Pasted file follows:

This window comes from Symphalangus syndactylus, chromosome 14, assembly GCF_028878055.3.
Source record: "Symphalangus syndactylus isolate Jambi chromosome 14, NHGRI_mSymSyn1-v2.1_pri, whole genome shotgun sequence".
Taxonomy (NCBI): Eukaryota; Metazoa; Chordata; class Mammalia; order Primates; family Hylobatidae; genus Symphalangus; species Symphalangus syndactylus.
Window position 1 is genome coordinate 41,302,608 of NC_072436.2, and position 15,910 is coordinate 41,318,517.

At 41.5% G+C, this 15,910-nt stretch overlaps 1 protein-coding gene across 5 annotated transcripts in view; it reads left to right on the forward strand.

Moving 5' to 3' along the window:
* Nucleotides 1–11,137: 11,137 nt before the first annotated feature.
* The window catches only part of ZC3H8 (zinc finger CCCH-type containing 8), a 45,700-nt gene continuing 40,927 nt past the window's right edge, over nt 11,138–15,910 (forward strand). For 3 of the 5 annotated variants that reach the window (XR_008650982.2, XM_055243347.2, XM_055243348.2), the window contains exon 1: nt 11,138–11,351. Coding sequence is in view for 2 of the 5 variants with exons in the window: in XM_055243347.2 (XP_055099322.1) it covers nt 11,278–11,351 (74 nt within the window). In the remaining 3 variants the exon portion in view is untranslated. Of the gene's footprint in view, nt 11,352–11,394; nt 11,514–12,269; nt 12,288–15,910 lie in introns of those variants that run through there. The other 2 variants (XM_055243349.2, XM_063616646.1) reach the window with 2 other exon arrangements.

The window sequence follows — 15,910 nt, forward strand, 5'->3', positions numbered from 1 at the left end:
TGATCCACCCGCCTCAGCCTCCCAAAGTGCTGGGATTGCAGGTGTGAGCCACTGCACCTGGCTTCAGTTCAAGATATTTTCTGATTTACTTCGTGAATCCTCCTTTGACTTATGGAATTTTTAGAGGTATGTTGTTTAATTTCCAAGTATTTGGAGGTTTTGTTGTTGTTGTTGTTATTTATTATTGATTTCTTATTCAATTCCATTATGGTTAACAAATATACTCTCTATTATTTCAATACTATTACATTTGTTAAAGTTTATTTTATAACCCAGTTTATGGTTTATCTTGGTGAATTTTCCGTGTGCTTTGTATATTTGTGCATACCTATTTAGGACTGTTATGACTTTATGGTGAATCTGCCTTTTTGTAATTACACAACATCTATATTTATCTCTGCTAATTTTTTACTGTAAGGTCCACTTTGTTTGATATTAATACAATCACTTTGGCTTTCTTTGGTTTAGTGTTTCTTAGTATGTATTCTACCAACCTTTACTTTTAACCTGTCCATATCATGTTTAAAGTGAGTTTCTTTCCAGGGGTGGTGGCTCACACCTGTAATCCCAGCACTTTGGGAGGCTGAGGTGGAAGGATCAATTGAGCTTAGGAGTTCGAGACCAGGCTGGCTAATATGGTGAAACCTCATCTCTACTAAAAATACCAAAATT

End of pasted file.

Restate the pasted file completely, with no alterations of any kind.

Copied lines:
This window comes from Symphalangus syndactylus, chromosome 14, assembly GCF_028878055.3.
Source record: "Symphalangus syndactylus isolate Jambi chromosome 14, NHGRI_mSymSyn1-v2.1_pri, whole genome shotgun sequence".
Taxonomy (NCBI): Eukaryota; Metazoa; Chordata; class Mammalia; order Primates; family Hylobatidae; genus Symphalangus; species Symphalangus syndactylus.
Window position 1 is genome coordinate 41,302,608 of NC_072436.2, and position 15,910 is coordinate 41,318,517.

At 41.5% G+C, this 15,910-nt stretch overlaps 1 protein-coding gene across 5 annotated transcripts in view; it reads left to right on the forward strand.

Moving 5' to 3' along the window:
* Nucleotides 1–11,137: 11,137 nt before the first annotated feature.
* The window catches only part of ZC3H8 (zinc finger CCCH-type containing 8), a 45,700-nt gene continuing 40,927 nt past the window's right edge, over nt 11,138–15,910 (forward strand). For 3 of the 5 annotated variants that reach the window (XR_008650982.2, XM_055243347.2, XM_055243348.2), the window contains exon 1: nt 11,138–11,351. Coding sequence is in view for 2 of the 5 variants with exons in the window: in XM_055243347.2 (XP_055099322.1) it covers nt 11,278–11,351 (74 nt within the window). In the remaining 3 variants the exon portion in view is untranslated. Of the gene's footprint in view, nt 11,352–11,394; nt 11,514–12,269; nt 12,288–15,910 lie in introns of those variants that run through there. The other 2 variants (XM_055243349.2, XM_063616646.1) reach the window with 2 other exon arrangements.

The window sequence follows — 15,910 nt, forward strand, 5'->3', positions numbered from 1 at the left end:
TGATCCACCCGCCTCAGCCTCCCAAAGTGCTGGGATTGCAGGTGTGAGCCACTGCACCTGGCTTCAGTTCAAGATATTTTCTGATTTACTTCGTGAATCCTCCTTTGACTTATGGAATTTTTAGAGGTATGTTGTTTAATTTCCAAGTATTTGGAGGTTTTGTTGTTGTTGTTGTTATTTATTATTGATTTCTTATTCAATTCCATTATGGTTAACAAATATACTCTCTATTATTTCAATACTATTACATTTGTTAAAGTTTATTTTATAACCCAGTTTATGGTTTATCTTGGTGAATTTTCCGTGTGCTTTGTATATTTGTGCATACCTATTTAGGACTGTTATGACTTTATGGTGAATCTGCCTTTTTGTAATTACACAACATCTATATTTATCTCTGCTAATTTTTTACTGTAAGGTCCACTTTGTTTGATATTAATACAATCACTTTGGCTTTCTTTGGTTTAGTGTTTCTTAGTATGTATTCTACCAACCTTTACTTTTAACCTGTCCATATCATGTTTAAAGTGAGTTTCTTTCCAGGGGTGGTGGCTCACACCTGTAATCCCAGCACTTTGGGAGGCTGAGGTGGAAGGATCAATTGAGCTTAGGAGTTCGAGACCAGGCTGGCTAATATGGTGAAACCTCATCTCTACTAAAAATACCAAAATT